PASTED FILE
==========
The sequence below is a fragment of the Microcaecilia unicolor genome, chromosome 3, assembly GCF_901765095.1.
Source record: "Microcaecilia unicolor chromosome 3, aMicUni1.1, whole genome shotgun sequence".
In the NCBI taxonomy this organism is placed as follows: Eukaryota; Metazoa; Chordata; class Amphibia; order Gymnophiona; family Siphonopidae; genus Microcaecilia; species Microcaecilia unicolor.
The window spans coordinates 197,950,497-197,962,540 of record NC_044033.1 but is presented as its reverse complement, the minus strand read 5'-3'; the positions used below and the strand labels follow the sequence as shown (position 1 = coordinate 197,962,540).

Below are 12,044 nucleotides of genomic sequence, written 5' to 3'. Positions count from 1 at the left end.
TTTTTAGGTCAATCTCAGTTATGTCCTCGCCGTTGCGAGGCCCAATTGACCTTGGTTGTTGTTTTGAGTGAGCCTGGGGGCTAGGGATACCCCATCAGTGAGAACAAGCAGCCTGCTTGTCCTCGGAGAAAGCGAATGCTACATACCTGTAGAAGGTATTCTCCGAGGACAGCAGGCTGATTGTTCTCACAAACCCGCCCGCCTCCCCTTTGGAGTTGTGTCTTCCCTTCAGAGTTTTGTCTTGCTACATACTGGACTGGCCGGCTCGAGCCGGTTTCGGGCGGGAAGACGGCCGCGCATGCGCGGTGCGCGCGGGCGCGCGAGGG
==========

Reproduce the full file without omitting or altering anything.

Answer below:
The sequence below is a fragment of the Microcaecilia unicolor genome, chromosome 3, assembly GCF_901765095.1.
Source record: "Microcaecilia unicolor chromosome 3, aMicUni1.1, whole genome shotgun sequence".
In the NCBI taxonomy this organism is placed as follows: Eukaryota; Metazoa; Chordata; class Amphibia; order Gymnophiona; family Siphonopidae; genus Microcaecilia; species Microcaecilia unicolor.
The window spans coordinates 197,950,497-197,962,540 of record NC_044033.1 but is presented as its reverse complement, the minus strand read 5'-3'; the positions used below and the strand labels follow the sequence as shown (position 1 = coordinate 197,962,540).

Below are 12,044 nucleotides of genomic sequence, written 5' to 3'. Positions count from 1 at the left end.
TTTTTAGGTCAATCTCAGTTATGTCCTCGCCGTTGCGAGGCCCAATTGACCTTGGTTGTTGTTTTGAGTGAGCCTGGGGGCTAGGGATACCCCATCAGTGAGAACAAGCAGCCTGCTTGTCCTCGGAGAAAGCGAATGCTACATACCTGTAGAAGGTATTCTCCGAGGACAGCAGGCTGATTGTTCTCACAAACCCGCCCGCCTCCCCTTTGGAGTTGTGTCTTCCCTTCAGAGTTTTGTCTTGCTACATACTGGACTGGCCGGCTCGAGCCGGTTTCGGGCGGGAAGACGGCCGCGCATGCGCGGTGCGCGCGGGCGCGCGAGGG